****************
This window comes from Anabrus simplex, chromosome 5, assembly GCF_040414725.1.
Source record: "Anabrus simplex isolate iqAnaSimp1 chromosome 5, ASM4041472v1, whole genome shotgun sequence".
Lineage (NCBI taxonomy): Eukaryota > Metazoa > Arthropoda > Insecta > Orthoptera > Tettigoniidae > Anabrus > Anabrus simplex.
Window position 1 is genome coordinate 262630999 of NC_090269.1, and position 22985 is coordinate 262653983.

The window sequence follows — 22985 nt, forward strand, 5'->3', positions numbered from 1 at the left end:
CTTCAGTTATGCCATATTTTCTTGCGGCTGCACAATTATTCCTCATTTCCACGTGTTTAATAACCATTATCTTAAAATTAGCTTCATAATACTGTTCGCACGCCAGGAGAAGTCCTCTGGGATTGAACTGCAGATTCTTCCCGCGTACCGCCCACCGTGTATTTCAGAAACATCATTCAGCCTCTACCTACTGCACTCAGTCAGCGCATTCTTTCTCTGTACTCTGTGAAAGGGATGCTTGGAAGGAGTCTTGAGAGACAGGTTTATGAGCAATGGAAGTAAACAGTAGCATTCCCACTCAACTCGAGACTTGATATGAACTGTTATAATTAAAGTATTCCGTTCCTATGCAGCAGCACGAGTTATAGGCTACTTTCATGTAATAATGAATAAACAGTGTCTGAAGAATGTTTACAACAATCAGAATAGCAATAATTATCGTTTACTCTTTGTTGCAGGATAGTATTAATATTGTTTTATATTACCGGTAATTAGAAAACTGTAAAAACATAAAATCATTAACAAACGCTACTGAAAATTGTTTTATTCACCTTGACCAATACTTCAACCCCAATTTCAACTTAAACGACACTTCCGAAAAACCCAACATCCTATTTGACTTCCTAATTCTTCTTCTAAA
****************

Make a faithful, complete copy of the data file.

This window comes from Anabrus simplex, chromosome 5, assembly GCF_040414725.1.
Source record: "Anabrus simplex isolate iqAnaSimp1 chromosome 5, ASM4041472v1, whole genome shotgun sequence".
Lineage (NCBI taxonomy): Eukaryota > Metazoa > Arthropoda > Insecta > Orthoptera > Tettigoniidae > Anabrus > Anabrus simplex.
Window position 1 is genome coordinate 262630999 of NC_090269.1, and position 22985 is coordinate 262653983.

The window sequence follows — 22985 nt, forward strand, 5'->3', positions numbered from 1 at the left end:
CTTCAGTTATGCCATATTTTCTTGCGGCTGCACAATTATTCCTCATTTCCACGTGTTTAATAACCATTATCTTAAAATTAGCTTCATAATACTGTTCGCACGCCAGGAGAAGTCCTCTGGGATTGAACTGCAGATTCTTCCCGCGTACCGCCCACCGTGTATTTCAGAAACATCATTCAGCCTCTACCTACTGCACTCAGTCAGCGCATTCTTTCTCTGTACTCTGTGAAAGGGATGCTTGGAAGGAGTCTTGAGAGACAGGTTTATGAGCAATGGAAGTAAACAGTAGCATTCCCACTCAACTCGAGACTTGATATGAACTGTTATAATTAAAGTATTCCGTTCCTATGCAGCAGCACGAGTTATAGGCTACTTTCATGTAATAATGAATAAACAGTGTCTGAAGAATGTTTACAACAATCAGAATAGCAATAATTATCGTTTACTCTTTGTTGCAGGATAGTATTAATATTGTTTTATATTACCGGTAATTAGAAAACTGTAAAAACATAAAATCATTAACAAACGCTACTGAAAATTGTTTTATTCACCTTGACCAATACTTCAACCCCAATTTCAACTTAAACGACACTTCCGAAAAACCCAACATCCTATTTGACTTCCTAATTCTTCTTCTAAA